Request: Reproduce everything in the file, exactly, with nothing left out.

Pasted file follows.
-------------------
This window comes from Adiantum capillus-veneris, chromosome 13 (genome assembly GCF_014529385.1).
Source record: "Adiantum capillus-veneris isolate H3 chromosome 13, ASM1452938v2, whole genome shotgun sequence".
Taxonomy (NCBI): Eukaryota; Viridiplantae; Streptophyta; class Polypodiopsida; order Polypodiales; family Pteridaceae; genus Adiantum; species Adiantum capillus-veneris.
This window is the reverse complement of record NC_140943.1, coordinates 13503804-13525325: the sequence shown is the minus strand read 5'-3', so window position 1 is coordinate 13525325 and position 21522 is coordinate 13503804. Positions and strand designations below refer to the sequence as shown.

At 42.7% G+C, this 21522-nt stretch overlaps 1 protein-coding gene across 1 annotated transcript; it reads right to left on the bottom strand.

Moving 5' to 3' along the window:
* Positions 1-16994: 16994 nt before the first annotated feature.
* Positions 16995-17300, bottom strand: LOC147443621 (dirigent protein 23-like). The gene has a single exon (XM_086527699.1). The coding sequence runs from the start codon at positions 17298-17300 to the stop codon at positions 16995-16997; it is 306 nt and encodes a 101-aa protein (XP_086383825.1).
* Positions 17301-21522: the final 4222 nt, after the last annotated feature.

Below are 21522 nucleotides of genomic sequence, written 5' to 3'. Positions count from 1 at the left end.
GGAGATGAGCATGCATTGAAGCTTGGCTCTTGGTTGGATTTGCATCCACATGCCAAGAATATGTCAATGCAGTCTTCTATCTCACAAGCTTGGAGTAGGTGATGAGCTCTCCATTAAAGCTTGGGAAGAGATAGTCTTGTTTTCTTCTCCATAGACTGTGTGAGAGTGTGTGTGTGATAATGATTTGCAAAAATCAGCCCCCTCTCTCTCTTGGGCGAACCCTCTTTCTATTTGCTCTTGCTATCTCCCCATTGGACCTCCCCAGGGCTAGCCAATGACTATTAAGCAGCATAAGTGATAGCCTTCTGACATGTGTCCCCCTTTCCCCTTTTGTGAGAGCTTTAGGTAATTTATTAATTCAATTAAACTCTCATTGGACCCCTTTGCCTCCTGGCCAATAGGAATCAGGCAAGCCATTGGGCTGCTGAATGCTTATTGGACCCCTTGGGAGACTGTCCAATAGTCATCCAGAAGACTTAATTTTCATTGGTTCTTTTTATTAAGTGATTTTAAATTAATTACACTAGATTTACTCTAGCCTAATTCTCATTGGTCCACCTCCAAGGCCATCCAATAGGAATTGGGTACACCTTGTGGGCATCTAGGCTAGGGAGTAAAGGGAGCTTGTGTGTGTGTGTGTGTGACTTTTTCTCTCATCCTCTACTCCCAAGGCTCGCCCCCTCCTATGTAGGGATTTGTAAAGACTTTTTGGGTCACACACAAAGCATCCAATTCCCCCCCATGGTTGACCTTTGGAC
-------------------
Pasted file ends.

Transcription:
This window comes from Adiantum capillus-veneris, chromosome 13 (genome assembly GCF_014529385.1).
Source record: "Adiantum capillus-veneris isolate H3 chromosome 13, ASM1452938v2, whole genome shotgun sequence".
Taxonomy (NCBI): Eukaryota; Viridiplantae; Streptophyta; class Polypodiopsida; order Polypodiales; family Pteridaceae; genus Adiantum; species Adiantum capillus-veneris.
This window is the reverse complement of record NC_140943.1, coordinates 13503804-13525325: the sequence shown is the minus strand read 5'-3', so window position 1 is coordinate 13525325 and position 21522 is coordinate 13503804. Positions and strand designations below refer to the sequence as shown.

At 42.7% G+C, this 21522-nt stretch overlaps 1 protein-coding gene across 1 annotated transcript; it reads right to left on the bottom strand.

Moving 5' to 3' along the window:
* Positions 1-16994: 16994 nt before the first annotated feature.
* Positions 16995-17300, bottom strand: LOC147443621 (dirigent protein 23-like). The gene has a single exon (XM_086527699.1). The coding sequence runs from the start codon at positions 17298-17300 to the stop codon at positions 16995-16997; it is 306 nt and encodes a 101-aa protein (XP_086383825.1).
* Positions 17301-21522: the final 4222 nt, after the last annotated feature.

Below are 21522 nucleotides of genomic sequence, written 5' to 3'. Positions count from 1 at the left end.
GGAGATGAGCATGCATTGAAGCTTGGCTCTTGGTTGGATTTGCATCCACATGCCAAGAATATGTCAATGCAGTCTTCTATCTCACAAGCTTGGAGTAGGTGATGAGCTCTCCATTAAAGCTTGGGAAGAGATAGTCTTGTTTTCTTCTCCATAGACTGTGTGAGAGTGTGTGTGTGATAATGATTTGCAAAAATCAGCCCCCTCTCTCTCTTGGGCGAACCCTCTTTCTATTTGCTCTTGCTATCTCCCCATTGGACCTCCCCAGGGCTAGCCAATGACTATTAAGCAGCATAAGTGATAGCCTTCTGACATGTGTCCCCCTTTCCCCTTTTGTGAGAGCTTTAGGTAATTTATTAATTCAATTAAACTCTCATTGGACCCCTTTGCCTCCTGGCCAATAGGAATCAGGCAAGCCATTGGGCTGCTGAATGCTTATTGGACCCCTTGGGAGACTGTCCAATAGTCATCCAGAAGACTTAATTTTCATTGGTTCTTTTTATTAAGTGATTTTAAATTAATTACACTAGATTTACTCTAGCCTAATTCTCATTGGTCCACCTCCAAGGCCATCCAATAGGAATTGGGTACACCTTGTGGGCATCTAGGCTAGGGAGTAAAGGGAGCTTGTGTGTGTGTGTGTGTGACTTTTTCTCTCATCCTCTACTCCCAAGGCTCGCCCCCTCCTATGTAGGGATTTGTAAAGACTTTTTGGGTCACACACAAAGCATCCAATTCCCCCCCATGGTTGACCTTTGGAC